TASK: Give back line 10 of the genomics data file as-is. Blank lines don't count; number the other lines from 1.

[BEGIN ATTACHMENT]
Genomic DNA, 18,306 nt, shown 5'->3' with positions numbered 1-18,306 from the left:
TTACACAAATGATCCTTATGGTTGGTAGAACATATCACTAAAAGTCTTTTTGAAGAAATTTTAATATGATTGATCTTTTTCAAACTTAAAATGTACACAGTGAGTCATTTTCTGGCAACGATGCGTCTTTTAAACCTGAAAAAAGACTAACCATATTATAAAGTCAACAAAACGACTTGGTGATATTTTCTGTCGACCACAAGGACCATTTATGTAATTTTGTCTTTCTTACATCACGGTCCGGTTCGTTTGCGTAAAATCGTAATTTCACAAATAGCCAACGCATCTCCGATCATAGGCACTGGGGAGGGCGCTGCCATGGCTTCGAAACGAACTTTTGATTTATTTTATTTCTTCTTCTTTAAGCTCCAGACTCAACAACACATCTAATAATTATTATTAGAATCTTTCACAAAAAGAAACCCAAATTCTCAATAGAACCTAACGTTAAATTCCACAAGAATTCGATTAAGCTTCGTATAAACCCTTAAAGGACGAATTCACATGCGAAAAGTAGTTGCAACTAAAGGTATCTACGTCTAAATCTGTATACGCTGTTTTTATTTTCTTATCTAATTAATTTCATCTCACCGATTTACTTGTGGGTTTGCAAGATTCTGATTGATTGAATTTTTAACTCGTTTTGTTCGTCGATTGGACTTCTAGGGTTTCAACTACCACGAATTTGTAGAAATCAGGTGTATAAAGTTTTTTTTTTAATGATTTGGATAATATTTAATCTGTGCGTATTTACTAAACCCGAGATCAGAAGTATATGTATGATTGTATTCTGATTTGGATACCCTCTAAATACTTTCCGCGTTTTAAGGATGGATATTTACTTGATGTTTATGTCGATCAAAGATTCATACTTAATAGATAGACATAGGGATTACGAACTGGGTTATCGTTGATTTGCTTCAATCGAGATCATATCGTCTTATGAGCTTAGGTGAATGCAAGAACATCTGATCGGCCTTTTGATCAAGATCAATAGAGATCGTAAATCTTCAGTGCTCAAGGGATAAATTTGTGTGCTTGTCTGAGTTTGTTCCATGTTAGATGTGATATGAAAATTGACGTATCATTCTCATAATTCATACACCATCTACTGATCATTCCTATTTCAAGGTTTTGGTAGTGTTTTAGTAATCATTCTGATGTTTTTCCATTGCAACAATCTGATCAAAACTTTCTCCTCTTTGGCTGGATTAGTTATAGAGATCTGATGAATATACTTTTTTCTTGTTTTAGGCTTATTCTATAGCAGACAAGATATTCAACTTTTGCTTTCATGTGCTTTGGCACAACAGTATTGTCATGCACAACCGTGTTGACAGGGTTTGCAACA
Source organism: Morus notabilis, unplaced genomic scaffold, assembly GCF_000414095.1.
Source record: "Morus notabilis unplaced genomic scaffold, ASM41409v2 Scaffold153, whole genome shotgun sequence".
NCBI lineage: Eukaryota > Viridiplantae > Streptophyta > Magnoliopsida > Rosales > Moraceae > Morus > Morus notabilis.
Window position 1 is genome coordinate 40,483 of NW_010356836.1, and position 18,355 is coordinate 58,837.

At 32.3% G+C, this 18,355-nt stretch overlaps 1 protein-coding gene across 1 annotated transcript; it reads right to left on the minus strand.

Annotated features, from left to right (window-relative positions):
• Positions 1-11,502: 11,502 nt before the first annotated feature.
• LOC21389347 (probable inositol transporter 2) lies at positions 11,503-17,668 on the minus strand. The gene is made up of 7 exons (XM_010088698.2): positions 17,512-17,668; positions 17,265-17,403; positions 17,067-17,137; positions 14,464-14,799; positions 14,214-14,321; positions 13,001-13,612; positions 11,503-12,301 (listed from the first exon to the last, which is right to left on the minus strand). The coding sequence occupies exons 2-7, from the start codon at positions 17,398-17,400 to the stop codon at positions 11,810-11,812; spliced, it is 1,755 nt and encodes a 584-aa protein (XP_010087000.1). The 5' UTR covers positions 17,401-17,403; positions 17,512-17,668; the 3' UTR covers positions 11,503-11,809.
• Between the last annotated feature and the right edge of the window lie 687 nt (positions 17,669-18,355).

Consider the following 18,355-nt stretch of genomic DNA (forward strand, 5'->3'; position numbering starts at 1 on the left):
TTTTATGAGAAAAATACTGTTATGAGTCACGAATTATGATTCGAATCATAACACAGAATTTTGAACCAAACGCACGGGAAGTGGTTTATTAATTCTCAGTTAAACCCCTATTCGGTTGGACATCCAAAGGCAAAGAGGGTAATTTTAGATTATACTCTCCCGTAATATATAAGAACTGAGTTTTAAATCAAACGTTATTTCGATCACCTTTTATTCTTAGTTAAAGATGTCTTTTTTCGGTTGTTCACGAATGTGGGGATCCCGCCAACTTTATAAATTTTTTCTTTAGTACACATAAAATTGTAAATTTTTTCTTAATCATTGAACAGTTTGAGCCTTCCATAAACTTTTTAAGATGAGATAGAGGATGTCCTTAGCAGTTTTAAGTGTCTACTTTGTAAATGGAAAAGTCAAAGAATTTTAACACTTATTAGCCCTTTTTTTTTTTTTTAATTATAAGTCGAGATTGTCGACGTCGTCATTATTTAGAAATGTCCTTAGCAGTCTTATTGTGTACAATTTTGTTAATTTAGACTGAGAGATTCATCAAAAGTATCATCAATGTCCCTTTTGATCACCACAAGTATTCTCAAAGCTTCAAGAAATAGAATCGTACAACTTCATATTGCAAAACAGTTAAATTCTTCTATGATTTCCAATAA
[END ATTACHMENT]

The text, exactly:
• LOC21389347 (probable inositol transporter 2) lies at positions 11,503-17,668 on the minus strand. The gene is made up of 7 exons (XM_010088698.2): positions 17,512-17,668; positions 17,265-17,403; positions 17,067-17,137; positions 14,464-14,799; positions 14,214-14,321; positions 13,001-13,612; positions 11,503-12,301 (listed from the first exon to the last, which is right to left on the minus strand). The coding sequence occupies exons 2-7, from the start codon at positions 17,398-17,400 to the stop codon at positions 11,810-11,812; spliced, it is 1,755 nt and encodes a 584-aa protein (XP_010087000.1). The 5' UTR covers positions 17,401-17,403; positions 17,512-17,668; the 3' UTR covers positions 11,503-11,809.